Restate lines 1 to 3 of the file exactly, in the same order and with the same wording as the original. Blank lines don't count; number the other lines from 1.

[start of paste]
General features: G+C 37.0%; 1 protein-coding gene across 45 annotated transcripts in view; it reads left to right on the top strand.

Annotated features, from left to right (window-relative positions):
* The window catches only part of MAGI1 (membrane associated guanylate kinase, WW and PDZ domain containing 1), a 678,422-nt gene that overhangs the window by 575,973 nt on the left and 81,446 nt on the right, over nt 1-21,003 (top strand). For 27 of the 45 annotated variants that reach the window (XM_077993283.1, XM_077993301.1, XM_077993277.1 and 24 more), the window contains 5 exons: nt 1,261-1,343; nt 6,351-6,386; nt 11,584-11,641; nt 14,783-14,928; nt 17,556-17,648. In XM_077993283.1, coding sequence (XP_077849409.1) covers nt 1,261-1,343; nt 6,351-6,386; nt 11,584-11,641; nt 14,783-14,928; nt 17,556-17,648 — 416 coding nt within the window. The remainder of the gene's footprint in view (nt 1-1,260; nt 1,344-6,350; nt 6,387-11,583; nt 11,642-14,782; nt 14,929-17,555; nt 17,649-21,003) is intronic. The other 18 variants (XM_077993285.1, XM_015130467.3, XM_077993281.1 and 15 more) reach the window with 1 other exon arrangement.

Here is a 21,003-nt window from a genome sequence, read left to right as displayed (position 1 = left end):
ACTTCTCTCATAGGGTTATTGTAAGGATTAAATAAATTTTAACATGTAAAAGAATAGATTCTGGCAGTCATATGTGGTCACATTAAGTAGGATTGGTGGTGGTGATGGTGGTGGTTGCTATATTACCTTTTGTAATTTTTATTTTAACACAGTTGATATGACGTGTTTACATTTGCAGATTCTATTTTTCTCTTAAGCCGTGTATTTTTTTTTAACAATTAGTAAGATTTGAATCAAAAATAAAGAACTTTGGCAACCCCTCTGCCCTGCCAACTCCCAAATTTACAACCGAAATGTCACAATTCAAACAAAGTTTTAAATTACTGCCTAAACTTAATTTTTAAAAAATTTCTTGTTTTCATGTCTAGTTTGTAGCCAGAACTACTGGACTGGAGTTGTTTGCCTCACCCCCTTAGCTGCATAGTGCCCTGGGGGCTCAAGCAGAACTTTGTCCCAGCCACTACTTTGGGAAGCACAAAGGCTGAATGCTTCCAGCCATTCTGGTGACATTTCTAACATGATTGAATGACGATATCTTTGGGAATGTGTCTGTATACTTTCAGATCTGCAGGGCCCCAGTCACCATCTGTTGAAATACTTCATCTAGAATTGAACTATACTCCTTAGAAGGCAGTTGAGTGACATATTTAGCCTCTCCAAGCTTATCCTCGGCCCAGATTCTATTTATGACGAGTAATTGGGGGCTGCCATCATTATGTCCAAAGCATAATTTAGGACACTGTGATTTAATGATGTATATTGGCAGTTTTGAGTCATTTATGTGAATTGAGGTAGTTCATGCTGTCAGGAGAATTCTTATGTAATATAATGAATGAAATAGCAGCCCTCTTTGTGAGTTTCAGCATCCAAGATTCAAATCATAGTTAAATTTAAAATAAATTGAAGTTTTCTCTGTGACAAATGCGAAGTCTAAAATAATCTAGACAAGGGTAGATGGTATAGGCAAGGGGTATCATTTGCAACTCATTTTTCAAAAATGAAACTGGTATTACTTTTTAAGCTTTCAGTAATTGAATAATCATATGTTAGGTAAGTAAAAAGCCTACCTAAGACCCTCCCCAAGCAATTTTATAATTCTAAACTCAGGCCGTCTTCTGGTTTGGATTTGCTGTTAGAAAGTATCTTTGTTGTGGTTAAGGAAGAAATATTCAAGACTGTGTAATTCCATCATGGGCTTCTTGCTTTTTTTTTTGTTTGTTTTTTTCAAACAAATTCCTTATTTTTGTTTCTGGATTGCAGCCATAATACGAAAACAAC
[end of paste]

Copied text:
General features: G+C 37.0%; 1 protein-coding gene across 45 annotated transcripts in view; it reads left to right on the top strand.

Annotated features, from left to right (window-relative positions):
* The window catches only part of MAGI1 (membrane associated guanylate kinase, WW and PDZ domain containing 1), a 678,422-nt gene that overhangs the window by 575,973 nt on the left and 81,446 nt on the right, over nt 1-21,003 (top strand). For 27 of the 45 annotated variants that reach the window (XM_077993283.1, XM_077993301.1, XM_077993277.1 and 24 more), the window contains 5 exons: nt 1,261-1,343; nt 6,351-6,386; nt 11,584-11,641; nt 14,783-14,928; nt 17,556-17,648. In XM_077993283.1, coding sequence (XP_077849409.1) covers nt 1,261-1,343; nt 6,351-6,386; nt 11,584-11,641; nt 14,783-14,928; nt 17,556-17,648 — 416 coding nt within the window. The remainder of the gene's footprint in view (nt 1-1,260; nt 1,344-6,350; nt 6,387-11,583; nt 11,642-14,782; nt 14,929-17,555; nt 17,649-21,003) is intronic. The other 18 variants (XM_077993285.1, XM_015130467.3, XM_077993281.1 and 15 more) reach the window with 1 other exon arrangement.